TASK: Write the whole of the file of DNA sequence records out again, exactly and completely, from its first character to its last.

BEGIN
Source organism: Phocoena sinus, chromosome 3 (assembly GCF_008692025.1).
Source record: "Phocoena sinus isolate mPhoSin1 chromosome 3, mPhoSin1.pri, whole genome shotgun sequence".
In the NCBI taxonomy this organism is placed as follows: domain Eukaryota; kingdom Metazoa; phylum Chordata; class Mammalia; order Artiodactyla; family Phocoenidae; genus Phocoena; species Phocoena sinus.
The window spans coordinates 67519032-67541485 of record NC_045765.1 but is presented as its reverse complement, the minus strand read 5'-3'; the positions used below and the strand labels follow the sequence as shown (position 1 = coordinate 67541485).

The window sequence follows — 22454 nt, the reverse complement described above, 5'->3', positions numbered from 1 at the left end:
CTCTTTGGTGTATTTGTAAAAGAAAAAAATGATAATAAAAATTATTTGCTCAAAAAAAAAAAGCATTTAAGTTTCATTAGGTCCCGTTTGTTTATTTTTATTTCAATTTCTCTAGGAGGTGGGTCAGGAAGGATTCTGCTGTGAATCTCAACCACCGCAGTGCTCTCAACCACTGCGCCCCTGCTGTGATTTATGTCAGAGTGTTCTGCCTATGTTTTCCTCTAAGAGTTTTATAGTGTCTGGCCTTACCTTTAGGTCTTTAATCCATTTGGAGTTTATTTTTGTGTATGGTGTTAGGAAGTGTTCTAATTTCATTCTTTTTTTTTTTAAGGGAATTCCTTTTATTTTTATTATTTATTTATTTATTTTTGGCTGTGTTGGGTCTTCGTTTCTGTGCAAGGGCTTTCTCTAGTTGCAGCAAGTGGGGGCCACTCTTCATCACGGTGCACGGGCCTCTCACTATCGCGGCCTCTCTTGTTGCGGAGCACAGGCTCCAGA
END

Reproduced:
Source organism: Phocoena sinus, chromosome 3 (assembly GCF_008692025.1).
Source record: "Phocoena sinus isolate mPhoSin1 chromosome 3, mPhoSin1.pri, whole genome shotgun sequence".
In the NCBI taxonomy this organism is placed as follows: domain Eukaryota; kingdom Metazoa; phylum Chordata; class Mammalia; order Artiodactyla; family Phocoenidae; genus Phocoena; species Phocoena sinus.
The window spans coordinates 67519032-67541485 of record NC_045765.1 but is presented as its reverse complement, the minus strand read 5'-3'; the positions used below and the strand labels follow the sequence as shown (position 1 = coordinate 67541485).

The window sequence follows — 22454 nt, the reverse complement described above, 5'->3', positions numbered from 1 at the left end:
CTCTTTGGTGTATTTGTAAAAGAAAAAAATGATAATAAAAATTATTTGCTCAAAAAAAAAAAGCATTTAAGTTTCATTAGGTCCCGTTTGTTTATTTTTATTTCAATTTCTCTAGGAGGTGGGTCAGGAAGGATTCTGCTGTGAATCTCAACCACCGCAGTGCTCTCAACCACTGCGCCCCTGCTGTGATTTATGTCAGAGTGTTCTGCCTATGTTTTCCTCTAAGAGTTTTATAGTGTCTGGCCTTACCTTTAGGTCTTTAATCCATTTGGAGTTTATTTTTGTGTATGGTGTTAGGAAGTGTTCTAATTTCATTCTTTTTTTTTTTAAGGGAATTCCTTTTATTTTTATTATTTATTTATTTATTTTTGGCTGTGTTGGGTCTTCGTTTCTGTGCAAGGGCTTTCTCTAGTTGCAGCAAGTGGGGGCCACTCTTCATCACGGTGCACGGGCCTCTCACTATCGCGGCCTCTCTTGTTGCGGAGCACAGGCTCCAGA